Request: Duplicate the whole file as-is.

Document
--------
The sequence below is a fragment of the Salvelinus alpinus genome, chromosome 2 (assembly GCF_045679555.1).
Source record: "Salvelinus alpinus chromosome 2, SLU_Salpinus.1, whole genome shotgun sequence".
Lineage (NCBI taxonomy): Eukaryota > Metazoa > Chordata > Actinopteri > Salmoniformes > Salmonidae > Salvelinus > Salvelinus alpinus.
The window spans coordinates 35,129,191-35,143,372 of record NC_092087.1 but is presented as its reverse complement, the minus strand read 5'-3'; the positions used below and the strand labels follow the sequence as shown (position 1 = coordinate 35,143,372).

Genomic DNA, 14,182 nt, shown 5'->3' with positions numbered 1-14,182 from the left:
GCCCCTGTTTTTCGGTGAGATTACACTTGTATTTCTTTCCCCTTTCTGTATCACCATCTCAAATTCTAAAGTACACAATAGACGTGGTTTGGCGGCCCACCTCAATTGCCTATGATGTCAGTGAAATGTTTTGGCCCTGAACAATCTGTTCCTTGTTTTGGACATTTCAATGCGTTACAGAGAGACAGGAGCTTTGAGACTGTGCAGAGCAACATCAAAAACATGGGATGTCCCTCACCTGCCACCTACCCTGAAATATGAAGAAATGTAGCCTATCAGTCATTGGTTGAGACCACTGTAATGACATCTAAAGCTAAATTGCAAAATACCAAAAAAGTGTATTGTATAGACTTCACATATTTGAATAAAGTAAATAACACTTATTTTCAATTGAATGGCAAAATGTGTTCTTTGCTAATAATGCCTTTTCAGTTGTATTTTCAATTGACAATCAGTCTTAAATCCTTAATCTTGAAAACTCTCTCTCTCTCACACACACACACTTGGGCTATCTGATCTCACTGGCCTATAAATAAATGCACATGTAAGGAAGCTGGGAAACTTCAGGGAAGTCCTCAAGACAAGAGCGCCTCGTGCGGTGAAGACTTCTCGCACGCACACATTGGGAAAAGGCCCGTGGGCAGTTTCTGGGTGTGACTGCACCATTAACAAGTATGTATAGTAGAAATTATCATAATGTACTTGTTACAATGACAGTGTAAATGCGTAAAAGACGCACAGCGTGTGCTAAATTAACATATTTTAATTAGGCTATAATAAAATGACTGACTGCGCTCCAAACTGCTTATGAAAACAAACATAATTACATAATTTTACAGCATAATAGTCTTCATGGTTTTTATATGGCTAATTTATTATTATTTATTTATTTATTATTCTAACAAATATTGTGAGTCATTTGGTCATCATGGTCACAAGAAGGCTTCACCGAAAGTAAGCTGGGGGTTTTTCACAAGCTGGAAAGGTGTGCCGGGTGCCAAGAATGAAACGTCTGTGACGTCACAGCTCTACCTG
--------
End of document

The sequence below is a fragment of the Salvelinus alpinus genome, chromosome 2 (assembly GCF_045679555.1).
Source record: "Salvelinus alpinus chromosome 2, SLU_Salpinus.1, whole genome shotgun sequence".
Lineage (NCBI taxonomy): Eukaryota > Metazoa > Chordata > Actinopteri > Salmoniformes > Salmonidae > Salvelinus > Salvelinus alpinus.
The window spans coordinates 35,129,191-35,143,372 of record NC_092087.1 but is presented as its reverse complement, the minus strand read 5'-3'; the positions used below and the strand labels follow the sequence as shown (position 1 = coordinate 35,143,372).

Genomic DNA, 14,182 nt, shown 5'->3' with positions numbered 1-14,182 from the left:
GCCCCTGTTTTTCGGTGAGATTACACTTGTATTTCTTTCCCCTTTCTGTATCACCATCTCAAATTCTAAAGTACACAATAGACGTGGTTTGGCGGCCCACCTCAATTGCCTATGATGTCAGTGAAATGTTTTGGCCCTGAACAATCTGTTCCTTGTTTTGGACATTTCAATGCGTTACAGAGAGACAGGAGCTTTGAGACTGTGCAGAGCAACATCAAAAACATGGGATGTCCCTCACCTGCCACCTACCCTGAAATATGAAGAAATGTAGCCTATCAGTCATTGGTTGAGACCACTGTAATGACATCTAAAGCTAAATTGCAAAATACCAAAAAAGTGTATTGTATAGACTTCACATATTTGAATAAAGTAAATAACACTTATTTTCAATTGAATGGCAAAATGTGTTCTTTGCTAATAATGCCTTTTCAGTTGTATTTTCAATTGACAATCAGTCTTAAATCCTTAATCTTGAAAACTCTCTCTCTCTCACACACACACACTTGGGCTATCTGATCTCACTGGCCTATAAATAAATGCACATGTAAGGAAGCTGGGAAACTTCAGGGAAGTCCTCAAGACAAGAGCGCCTCGTGCGGTGAAGACTTCTCGCACGCACACATTGGGAAAAGGCCCGTGGGCAGTTTCTGGGTGTGACTGCACCATTAACAAGTATGTATAGTAGAAATTATCATAATGTACTTGTTACAATGACAGTGTAAATGCGTAAAAGACGCACAGCGTGTGCTAAATTAACATATTTTAATTAGGCTATAATAAAATGACTGACTGCGCTCCAAACTGCTTATGAAAACAAACATAATTACATAATTTTACAGCATAATAGTCTTCATGGTTTTTATATGGCTAATTTATTATTATTTATTTATTTATTATTCTAACAAATATTGTGAGTCATTTGGTCATCATGGTCACAAGAAGGCTTCACCGAAAGTAAGCTGGGGGTTTTTCACAAGCTGGAAAGGTGTGCCGGGTGCCAAGAATGAAACGTCTGTGACGTCACAGCTCTACCTG